Question: How will you include trails, greenways and bike paths in your transportation plans? What are your plans for building more trails and safe places for walking and biking?

A good answer! Creating more places to walk and bike is important for successful transportation planning. I plan to do this by maintaining or increasing funding, and building local support.

  • Why this works: Anyone can say that they like trails or want more. What’s important here are the details about how a candidate plans to accomplish his or her vision. Some candidates may have detailed answers that indicate they’ve given trails, biking and waking a lot of thought. Others may not be as detailed; a candidate may be hearing for the first time that this is a priority for you and others, but they should indicate a willingness to think critically in particular about funding—a key indicator that they view trails, biking and walking as need to have rather than nice to have.

A less-good answer! Trails and greenways are great places for recreation. Right now, though, our investment needs to be in other challenges facing the community. Once we do, we can focus on trails.

  • Why this doesn’t work: This candidate doesn’t see trails as essential for communities, and they certainly don’t have a plan for it!

Question: If (re-)elected, would you dedicate public funding for trails, walking and biking? How do you plan to pay for improvements to trails and walking and biking networks?

A good answer at the federal level! Yes. I support programs that invest federal funding in trails, walking and biking, such as Transportation Alternatives (TA) and the Recreational Trails Program (RTP).

  • Why this works: At the federal level, the TA Set-Aside is the largest source of funding for trails, walking and biking in the country. TA and RTP have been funding trails since 1991. Congress has the power to maintain or increase this funding—but there are frequent attacks from legislators to do just the opposite.

A good answer at the state level! Yes, I would support state funding for trails and places to walk and bike. Funding for them should be part of any transportation bill we pass this year.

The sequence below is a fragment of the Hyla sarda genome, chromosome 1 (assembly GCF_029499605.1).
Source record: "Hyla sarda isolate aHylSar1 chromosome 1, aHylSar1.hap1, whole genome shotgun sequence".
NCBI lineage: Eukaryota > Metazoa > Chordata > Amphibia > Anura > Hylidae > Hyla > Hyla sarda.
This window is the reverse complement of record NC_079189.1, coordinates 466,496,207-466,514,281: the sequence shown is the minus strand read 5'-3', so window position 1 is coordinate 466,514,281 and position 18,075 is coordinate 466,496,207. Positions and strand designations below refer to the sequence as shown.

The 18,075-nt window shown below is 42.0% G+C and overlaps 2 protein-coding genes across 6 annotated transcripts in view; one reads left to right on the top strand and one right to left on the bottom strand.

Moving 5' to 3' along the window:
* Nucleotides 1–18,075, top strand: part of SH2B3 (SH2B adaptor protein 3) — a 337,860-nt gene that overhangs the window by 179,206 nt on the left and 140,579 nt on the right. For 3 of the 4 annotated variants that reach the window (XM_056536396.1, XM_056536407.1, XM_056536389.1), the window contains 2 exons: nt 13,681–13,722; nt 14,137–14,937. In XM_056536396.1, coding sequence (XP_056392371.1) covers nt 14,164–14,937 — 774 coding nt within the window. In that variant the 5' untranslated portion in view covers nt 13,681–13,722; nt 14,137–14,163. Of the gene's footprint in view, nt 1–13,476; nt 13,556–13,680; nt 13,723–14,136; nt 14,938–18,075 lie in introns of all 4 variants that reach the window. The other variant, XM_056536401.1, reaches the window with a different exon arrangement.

• Why this works: At the state level, most trail, walking and biking investments are part of a transportation funding bill or a parks funding bill. Like cars and transit, trails are transportation too.

A good answer at the local level! Yes, we should be directing more of our federal and state funding for trails and walking and biking projects. I also support continuing/creating local funding for trails.

  • Why this works: At the local level, funding for trails is often a partnership between federal, state and local sources. A candidate who is supportive of trails is realistic and mindful of that fact.

A less-good answer! Trails are “nice to have”—I even use one myself!—but they are a local matter. [Or:] Trails are “nice to have,” but we can’t afford them right now.

  • Why this doesn’t work: Trails often receive a mix of federal, state and local funding. Federal and state programs are important sources of funding, and most require a local “match,” so local funding is already involved. Trails and places to walk and bike are not just “nice to have.” They serve as an important means of transportation for many.

    At the local level, municipal and county decision makers have an enormous amount of influence over specific trail proposals. They can move a project forward or halt a project they disapprove of. A candidate who supports trails should be willing to fund them, too.